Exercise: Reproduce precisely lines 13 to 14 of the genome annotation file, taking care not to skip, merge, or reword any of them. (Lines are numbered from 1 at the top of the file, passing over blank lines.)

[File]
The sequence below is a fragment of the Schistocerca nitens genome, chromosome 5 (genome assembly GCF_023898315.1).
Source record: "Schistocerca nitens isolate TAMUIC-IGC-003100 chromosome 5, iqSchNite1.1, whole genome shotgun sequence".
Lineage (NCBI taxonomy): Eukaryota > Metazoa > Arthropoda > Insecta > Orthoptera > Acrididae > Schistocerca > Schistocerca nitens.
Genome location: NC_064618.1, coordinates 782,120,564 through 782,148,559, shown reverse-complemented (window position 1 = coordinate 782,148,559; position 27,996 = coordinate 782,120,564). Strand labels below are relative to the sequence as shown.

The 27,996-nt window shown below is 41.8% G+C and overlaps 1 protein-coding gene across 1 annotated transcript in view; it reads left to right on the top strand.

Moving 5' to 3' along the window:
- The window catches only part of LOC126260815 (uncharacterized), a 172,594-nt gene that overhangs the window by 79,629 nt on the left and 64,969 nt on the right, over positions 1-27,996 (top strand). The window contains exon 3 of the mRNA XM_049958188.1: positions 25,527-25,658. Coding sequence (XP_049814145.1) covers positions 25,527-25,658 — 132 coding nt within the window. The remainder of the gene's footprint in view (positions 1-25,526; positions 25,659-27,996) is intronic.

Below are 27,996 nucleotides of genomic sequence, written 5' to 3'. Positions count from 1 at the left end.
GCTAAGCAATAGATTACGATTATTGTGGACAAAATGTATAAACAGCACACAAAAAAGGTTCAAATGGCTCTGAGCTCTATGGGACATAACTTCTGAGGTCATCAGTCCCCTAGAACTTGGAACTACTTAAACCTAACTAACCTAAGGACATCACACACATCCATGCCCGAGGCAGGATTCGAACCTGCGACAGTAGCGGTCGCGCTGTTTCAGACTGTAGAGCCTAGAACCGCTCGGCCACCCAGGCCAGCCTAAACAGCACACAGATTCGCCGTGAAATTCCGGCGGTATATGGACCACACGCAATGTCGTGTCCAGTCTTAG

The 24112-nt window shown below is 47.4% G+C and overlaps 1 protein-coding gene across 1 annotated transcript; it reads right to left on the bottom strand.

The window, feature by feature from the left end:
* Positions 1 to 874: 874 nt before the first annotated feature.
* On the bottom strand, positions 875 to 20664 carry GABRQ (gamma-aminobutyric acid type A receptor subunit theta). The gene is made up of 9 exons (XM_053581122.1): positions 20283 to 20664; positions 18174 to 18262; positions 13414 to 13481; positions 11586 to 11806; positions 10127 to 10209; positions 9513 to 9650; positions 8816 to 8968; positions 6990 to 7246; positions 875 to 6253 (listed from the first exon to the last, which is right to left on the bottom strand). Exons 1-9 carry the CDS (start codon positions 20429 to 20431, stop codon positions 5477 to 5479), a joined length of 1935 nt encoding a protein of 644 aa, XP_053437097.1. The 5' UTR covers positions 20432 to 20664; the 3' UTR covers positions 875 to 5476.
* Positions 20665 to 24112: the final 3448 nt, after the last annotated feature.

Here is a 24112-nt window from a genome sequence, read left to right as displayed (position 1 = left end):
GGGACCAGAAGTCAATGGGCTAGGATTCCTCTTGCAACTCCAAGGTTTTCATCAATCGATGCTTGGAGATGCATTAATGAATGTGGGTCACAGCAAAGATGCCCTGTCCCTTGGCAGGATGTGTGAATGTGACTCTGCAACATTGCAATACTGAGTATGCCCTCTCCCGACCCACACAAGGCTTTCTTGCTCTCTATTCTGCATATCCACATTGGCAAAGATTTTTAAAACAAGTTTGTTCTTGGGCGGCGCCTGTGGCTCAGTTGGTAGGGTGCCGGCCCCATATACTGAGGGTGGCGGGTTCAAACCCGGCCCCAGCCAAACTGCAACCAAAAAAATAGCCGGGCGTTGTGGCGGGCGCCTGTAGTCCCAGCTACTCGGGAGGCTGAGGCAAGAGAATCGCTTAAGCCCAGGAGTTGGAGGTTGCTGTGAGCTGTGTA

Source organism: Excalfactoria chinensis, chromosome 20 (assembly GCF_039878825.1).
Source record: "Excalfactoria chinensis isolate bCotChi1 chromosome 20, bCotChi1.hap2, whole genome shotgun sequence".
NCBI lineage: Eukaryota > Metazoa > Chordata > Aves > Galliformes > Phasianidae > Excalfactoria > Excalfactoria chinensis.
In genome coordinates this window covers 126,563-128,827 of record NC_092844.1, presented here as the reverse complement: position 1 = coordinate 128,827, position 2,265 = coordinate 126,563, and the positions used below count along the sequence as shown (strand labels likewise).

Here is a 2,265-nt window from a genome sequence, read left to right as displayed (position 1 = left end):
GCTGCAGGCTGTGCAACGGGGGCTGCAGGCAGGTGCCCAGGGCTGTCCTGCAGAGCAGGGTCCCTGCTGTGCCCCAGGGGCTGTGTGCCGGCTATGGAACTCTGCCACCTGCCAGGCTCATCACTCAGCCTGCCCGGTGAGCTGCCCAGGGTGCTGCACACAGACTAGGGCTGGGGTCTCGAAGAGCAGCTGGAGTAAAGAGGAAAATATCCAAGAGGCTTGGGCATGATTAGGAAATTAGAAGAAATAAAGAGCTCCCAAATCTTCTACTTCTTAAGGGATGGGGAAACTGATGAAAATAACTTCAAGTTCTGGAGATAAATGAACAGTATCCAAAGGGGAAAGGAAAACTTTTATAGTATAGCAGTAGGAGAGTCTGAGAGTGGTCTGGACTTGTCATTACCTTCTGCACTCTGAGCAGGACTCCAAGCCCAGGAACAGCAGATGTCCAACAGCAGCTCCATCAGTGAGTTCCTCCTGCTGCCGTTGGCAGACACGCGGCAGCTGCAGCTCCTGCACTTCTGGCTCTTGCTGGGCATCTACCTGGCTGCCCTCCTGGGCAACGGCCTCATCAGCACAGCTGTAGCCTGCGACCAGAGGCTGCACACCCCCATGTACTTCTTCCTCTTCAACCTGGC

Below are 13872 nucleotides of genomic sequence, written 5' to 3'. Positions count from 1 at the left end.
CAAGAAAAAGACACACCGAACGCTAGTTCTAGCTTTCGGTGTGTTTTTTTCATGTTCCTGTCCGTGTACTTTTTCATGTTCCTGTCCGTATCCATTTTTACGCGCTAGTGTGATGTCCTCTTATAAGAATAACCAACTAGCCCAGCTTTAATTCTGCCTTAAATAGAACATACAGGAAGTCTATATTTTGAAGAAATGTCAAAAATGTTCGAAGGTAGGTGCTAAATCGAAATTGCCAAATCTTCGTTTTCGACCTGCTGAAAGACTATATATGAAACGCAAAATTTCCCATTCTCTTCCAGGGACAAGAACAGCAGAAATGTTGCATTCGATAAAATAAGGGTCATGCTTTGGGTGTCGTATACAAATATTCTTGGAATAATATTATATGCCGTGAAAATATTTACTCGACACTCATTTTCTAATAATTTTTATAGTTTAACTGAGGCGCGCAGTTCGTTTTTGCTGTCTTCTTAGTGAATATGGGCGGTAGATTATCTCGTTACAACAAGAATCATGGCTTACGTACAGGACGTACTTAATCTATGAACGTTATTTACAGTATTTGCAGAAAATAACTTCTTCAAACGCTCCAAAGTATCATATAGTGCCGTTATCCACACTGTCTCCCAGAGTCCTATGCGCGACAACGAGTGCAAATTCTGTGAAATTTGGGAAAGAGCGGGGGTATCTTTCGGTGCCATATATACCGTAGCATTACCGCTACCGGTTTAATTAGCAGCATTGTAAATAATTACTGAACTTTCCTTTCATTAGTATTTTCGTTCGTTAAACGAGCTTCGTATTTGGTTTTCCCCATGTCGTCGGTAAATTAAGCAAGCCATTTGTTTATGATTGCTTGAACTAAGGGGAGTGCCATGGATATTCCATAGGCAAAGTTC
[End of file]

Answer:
* On the bottom strand, positions 875 to 20664 carry GABRQ (gamma-aminobutyric acid type A receptor subunit theta). The gene is made up of 9 exons (XM_053581122.1): positions 20283 to 20664; positions 18174 to 18262; positions 13414 to 13481; positions 11586 to 11806; positions 10127 to 10209; positions 9513 to 9650; positions 8816 to 8968; positions 6990 to 7246; positions 875 to 6253 (listed from the first exon to the last, which is right to left on the bottom strand). Exons 1-9 carry the CDS (start codon positions 20429 to 20431, stop codon positions 5477 to 5479), a joined length of 1935 nt encoding a protein of 644 aa, XP_053437097.1. The 5' UTR covers positions 20432 to 20664; the 3' UTR covers positions 875 to 5476.
* Positions 20665 to 24112: the final 3448 nt, after the last annotated feature.